Vitamin D is Stored in Multiple Locations Along Your Digestive Tract
Target tissues of in vivo receptor binding and deposition of 1,25(OH)2 vitamin D3 and its oxygen analog OCT are reviewed in rats, mice, hamsters and zebra finch, identified with high-resolution microscopic autoradiography. Throughout the digestive system numerous sites with nuclear receptor binding of 3H-1,25(OH)2 vitamin D3 and 3H-OCT exist: in the oral region, epithelial cells of the oral cavity, tongue and gingiva, teeth odontoblast and ameloblast precursor pulp and stratum intermedium cells; in the parotid, submandibular and sublingual salivary glands, epithelial cells of striated ducts and granular convoluted tubules, intercalated ducts and acinar cells, as well as myoepithelial cells; in the stomach, neck mucous cells of gastric glands, endocrine cells of the antrum, and muscle cells of the pyloric sphincter; in the small and large intestine, absorptive and crypt epithelial cells; in the pancreas, predominantly islet B-cells. Perisinusoidal stellate (Ito) cells in the liver concentrate and retain variable amounts of radiolabeled compound in regions of their cytoplasm after administration of 3H-I,25(OH)2 vitamin D3 and 3H-25(OH) vitamin D3, probably sites of specific storage, similar to vitamin A. Submucosa in stomach and intestine also retain variable amounts of radiolabel, however unspecific with all compounds studied. In pilot studies with 3H-25(OH)2 vitamin D3 and 3H-24,25(OH)2 vitamin D3, no nuclear concentration was detectable. The reviewed data for vitamin D and its oxygen analogue OCT indicate genomic effects on multiple target tissues of the digestive system that involve cell proliferation and differentiation, endo- and exocrine secretion, digestion and absorption for maintaining optimal functions, with potentials for health prophylaxis and therapies.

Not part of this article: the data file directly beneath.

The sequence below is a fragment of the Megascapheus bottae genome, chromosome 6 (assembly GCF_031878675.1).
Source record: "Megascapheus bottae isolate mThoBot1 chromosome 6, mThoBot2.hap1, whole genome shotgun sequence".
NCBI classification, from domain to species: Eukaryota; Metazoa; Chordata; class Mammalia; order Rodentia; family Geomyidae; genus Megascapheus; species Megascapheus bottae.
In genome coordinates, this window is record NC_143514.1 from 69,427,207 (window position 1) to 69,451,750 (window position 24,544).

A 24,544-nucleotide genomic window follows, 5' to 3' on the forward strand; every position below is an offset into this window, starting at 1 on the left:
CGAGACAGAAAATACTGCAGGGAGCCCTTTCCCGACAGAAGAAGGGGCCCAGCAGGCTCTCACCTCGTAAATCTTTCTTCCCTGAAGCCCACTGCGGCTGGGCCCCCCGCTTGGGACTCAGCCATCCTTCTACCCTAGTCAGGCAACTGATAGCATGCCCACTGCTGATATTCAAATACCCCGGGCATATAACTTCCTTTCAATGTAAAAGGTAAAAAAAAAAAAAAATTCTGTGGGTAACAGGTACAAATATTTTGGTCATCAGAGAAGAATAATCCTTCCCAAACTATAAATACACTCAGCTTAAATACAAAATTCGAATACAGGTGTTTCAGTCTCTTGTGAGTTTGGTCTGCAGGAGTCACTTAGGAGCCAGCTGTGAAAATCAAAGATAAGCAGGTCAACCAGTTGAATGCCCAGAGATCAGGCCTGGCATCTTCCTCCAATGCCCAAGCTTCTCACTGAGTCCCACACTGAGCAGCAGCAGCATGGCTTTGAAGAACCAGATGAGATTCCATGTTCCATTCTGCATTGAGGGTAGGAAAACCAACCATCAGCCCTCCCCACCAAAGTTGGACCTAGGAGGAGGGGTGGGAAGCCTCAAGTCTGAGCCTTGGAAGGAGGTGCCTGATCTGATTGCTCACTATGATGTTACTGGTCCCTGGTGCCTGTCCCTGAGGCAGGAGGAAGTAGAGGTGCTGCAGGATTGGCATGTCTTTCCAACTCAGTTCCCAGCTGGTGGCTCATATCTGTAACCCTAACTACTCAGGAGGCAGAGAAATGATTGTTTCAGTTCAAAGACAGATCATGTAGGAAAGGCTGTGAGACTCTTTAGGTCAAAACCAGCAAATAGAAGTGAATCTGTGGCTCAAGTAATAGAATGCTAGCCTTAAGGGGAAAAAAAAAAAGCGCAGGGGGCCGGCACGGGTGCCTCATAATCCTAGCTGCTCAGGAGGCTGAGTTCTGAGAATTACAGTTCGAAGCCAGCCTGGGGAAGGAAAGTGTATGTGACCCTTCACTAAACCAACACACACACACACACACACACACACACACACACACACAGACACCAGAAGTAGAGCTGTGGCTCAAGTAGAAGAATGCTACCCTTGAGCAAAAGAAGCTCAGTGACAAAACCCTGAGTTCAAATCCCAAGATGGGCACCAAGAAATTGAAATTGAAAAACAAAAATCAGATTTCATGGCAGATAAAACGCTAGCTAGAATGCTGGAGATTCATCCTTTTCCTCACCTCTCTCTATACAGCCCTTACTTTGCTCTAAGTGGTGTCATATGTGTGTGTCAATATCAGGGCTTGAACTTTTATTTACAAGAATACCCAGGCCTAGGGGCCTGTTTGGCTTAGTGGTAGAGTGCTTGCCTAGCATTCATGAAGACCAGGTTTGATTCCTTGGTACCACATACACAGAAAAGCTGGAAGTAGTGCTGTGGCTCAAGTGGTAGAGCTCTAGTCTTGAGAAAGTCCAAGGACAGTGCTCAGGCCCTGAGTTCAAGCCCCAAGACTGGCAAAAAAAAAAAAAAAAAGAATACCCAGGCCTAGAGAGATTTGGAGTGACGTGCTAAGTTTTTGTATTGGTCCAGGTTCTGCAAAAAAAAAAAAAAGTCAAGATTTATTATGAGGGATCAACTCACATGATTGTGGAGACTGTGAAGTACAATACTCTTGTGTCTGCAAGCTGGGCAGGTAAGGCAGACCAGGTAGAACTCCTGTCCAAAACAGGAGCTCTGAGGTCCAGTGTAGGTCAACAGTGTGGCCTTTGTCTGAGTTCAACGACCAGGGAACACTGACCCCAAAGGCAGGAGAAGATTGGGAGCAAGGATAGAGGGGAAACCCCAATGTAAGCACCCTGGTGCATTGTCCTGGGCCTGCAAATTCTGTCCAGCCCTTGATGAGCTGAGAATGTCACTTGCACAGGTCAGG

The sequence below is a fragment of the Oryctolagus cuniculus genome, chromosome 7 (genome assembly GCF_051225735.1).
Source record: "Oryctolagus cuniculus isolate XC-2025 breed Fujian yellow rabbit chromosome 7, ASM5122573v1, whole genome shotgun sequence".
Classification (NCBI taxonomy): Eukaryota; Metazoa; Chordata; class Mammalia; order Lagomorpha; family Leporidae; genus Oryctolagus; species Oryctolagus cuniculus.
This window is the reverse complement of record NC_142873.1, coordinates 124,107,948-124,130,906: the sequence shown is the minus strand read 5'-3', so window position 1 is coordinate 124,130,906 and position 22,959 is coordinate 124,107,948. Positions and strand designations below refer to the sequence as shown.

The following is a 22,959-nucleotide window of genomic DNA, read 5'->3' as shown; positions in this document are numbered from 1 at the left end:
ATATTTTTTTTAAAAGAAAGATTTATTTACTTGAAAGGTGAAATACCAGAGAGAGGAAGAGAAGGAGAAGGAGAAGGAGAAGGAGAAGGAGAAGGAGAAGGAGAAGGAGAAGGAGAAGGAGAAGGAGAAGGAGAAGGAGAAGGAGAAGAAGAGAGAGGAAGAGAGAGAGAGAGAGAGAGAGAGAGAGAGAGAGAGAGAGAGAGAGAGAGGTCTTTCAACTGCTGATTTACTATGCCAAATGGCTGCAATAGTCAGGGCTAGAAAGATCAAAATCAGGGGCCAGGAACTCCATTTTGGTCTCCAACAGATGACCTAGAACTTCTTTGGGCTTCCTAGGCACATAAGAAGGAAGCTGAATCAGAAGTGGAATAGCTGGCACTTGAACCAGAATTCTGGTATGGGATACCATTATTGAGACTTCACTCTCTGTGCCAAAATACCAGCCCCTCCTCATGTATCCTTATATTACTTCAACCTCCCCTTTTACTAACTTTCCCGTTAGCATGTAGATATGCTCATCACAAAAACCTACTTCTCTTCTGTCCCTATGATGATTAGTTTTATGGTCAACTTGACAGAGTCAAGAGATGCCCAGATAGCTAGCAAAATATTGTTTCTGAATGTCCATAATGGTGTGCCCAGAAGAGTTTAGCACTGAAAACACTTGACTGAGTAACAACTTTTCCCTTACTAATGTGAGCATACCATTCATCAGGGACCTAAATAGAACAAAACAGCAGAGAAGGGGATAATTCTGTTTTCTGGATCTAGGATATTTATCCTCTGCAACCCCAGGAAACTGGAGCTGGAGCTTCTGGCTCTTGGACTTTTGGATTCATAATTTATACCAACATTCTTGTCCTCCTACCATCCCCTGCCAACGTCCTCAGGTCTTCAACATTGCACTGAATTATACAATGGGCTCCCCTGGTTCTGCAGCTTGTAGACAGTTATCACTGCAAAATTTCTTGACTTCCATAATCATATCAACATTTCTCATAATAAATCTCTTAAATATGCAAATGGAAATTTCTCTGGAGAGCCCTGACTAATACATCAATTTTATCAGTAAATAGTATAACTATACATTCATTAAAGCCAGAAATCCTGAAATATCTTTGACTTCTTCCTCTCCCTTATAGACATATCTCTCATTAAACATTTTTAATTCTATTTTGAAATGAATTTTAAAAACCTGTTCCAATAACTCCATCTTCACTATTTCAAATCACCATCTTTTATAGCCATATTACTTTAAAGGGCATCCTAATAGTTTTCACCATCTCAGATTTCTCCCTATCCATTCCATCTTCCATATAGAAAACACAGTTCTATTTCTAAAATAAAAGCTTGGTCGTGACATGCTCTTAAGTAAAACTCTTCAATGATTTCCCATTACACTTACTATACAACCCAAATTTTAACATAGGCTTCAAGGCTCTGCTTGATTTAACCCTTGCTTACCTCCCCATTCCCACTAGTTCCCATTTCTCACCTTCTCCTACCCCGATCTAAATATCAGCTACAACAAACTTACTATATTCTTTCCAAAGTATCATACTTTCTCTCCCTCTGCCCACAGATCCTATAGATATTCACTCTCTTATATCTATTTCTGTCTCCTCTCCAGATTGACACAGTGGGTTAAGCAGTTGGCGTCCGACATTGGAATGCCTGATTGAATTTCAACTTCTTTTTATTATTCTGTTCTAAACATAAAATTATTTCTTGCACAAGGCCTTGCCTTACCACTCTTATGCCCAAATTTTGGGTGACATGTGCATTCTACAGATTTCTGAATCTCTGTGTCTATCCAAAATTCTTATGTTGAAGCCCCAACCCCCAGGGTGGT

Stumpf WE. Vitamin D and the digestive system. Eur J Drug Metab Pharmacokinet. 2008 April University of North Carolina, Chapel Hill, NC, USA.